Martin Wolf had an interesting article in the Business Spectator last month in which three points in particular stand out:
1. Although politicians are arguing that it would be wrong to burden our children and grandchildren with debts run up by this generation (itself a dubious concept) we also have a responsibility to hand on to them a fully-functioning public infrastructure (eg health, education, transport, water, energy, judicial, market, financial and political systems).
2. The UK government can currently borrow at a real annual rate of interest of 1%. "Never can there have been a better time to build up public assets." These would, of course, include higher education, and local authority services, both currently being slashed by the government.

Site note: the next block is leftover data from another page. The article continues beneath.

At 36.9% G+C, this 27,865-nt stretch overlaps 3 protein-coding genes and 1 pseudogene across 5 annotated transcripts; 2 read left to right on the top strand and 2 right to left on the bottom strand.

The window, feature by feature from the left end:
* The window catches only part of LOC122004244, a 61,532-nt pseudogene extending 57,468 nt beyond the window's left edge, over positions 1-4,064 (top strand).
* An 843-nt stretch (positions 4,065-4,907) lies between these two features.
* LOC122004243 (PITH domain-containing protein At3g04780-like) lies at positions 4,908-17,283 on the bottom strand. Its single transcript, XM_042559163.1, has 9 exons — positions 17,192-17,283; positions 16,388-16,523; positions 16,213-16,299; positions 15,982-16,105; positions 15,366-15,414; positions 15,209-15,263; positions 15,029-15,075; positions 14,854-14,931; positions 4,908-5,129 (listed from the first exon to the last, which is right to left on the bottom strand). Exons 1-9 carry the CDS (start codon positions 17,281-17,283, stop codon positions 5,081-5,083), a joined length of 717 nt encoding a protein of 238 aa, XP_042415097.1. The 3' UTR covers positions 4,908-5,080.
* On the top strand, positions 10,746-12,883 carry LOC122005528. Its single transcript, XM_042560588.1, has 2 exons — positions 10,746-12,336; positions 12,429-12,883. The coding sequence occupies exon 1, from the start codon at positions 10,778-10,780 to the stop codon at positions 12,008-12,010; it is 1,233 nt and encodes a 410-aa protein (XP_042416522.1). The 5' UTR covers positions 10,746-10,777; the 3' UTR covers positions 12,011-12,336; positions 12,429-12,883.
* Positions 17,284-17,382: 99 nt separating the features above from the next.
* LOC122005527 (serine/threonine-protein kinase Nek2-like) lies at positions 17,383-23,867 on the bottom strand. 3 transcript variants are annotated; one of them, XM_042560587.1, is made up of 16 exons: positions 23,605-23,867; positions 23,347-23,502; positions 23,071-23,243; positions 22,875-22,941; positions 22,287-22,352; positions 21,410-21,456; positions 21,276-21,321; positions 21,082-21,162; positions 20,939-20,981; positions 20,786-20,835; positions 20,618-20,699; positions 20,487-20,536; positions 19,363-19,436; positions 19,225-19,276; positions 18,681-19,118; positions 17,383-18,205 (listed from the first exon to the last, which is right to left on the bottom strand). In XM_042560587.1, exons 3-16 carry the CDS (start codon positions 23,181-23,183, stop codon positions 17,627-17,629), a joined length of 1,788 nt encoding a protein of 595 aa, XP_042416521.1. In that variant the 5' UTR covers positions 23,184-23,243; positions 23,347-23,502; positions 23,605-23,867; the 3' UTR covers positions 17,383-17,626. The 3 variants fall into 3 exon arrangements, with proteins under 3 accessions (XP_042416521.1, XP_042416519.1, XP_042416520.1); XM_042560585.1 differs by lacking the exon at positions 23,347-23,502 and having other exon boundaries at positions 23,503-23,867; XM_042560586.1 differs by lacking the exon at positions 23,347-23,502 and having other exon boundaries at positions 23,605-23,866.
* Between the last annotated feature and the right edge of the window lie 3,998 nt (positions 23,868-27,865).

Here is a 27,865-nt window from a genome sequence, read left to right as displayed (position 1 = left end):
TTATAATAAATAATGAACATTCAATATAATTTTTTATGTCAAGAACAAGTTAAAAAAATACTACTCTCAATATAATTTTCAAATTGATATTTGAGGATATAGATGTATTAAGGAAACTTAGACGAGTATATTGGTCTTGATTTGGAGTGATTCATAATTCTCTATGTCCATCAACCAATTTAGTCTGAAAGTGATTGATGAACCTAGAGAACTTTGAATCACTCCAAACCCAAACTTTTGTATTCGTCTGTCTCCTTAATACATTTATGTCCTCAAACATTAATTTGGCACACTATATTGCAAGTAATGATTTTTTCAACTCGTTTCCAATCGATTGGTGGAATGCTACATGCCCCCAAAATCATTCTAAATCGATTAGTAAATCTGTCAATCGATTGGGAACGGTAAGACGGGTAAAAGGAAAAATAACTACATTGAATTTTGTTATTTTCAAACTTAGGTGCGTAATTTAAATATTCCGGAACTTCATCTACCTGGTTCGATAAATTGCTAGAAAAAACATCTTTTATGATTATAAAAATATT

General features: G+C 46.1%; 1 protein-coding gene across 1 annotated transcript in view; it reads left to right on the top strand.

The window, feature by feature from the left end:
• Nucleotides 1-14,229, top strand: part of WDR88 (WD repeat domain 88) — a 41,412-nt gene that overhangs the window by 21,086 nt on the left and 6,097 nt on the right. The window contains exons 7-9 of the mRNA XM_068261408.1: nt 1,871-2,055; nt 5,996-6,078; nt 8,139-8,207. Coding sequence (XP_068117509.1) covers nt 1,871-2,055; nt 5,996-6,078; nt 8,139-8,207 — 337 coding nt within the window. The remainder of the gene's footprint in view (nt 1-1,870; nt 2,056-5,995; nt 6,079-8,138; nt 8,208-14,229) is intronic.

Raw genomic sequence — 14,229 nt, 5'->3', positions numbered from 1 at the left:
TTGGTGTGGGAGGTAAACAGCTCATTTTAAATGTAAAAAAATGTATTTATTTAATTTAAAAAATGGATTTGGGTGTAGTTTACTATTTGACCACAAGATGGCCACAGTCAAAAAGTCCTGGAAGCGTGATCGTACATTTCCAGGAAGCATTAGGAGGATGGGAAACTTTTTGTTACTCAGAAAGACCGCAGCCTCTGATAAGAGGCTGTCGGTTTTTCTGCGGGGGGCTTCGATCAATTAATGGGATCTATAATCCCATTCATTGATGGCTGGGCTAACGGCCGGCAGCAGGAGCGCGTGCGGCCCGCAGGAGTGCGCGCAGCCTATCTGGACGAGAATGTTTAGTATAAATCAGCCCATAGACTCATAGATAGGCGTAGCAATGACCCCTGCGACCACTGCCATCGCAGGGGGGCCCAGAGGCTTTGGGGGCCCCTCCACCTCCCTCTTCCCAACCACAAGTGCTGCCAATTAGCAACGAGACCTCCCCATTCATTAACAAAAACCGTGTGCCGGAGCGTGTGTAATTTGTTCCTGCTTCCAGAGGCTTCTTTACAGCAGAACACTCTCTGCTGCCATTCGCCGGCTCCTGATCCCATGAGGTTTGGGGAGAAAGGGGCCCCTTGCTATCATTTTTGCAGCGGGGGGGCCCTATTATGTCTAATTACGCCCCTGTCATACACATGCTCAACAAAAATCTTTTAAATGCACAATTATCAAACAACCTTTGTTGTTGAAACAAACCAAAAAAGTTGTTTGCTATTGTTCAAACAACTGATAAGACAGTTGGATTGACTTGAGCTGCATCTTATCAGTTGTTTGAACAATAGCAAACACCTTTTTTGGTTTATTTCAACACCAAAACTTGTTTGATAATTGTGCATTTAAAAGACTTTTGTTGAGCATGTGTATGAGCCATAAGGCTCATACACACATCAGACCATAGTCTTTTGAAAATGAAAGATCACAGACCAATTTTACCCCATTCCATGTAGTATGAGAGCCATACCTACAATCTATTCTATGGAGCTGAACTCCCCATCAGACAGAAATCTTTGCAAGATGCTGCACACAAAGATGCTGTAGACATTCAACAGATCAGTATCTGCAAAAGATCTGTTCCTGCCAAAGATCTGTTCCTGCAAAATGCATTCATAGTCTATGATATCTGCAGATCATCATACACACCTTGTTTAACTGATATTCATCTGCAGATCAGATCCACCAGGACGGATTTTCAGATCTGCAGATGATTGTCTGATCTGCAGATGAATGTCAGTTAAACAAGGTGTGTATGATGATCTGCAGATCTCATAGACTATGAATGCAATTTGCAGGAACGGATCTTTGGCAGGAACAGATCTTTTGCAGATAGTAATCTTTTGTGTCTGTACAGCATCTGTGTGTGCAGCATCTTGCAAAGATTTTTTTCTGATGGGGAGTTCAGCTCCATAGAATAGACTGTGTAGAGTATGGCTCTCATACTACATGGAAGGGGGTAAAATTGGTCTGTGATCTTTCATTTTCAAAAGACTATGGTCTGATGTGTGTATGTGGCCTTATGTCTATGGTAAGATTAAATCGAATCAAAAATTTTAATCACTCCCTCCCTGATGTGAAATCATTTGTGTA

3. Britain's net debt is "close to zero: thus debt is not a burden on society as a whole." In other words, very little of the UK's public debt is held overseas: citizens wearing their "taxpayer" hat are borrowing from others, largely pension funds and similar institutions, very often the same citizens wearing a different hat.
Consequently, a Keynesian policy of public expenditure to pull is out of the recession is not only desirable for the current generation but eminently affordable, and an opportunity to ensure that our children and grandchildren inherit a fully functioning civilised society.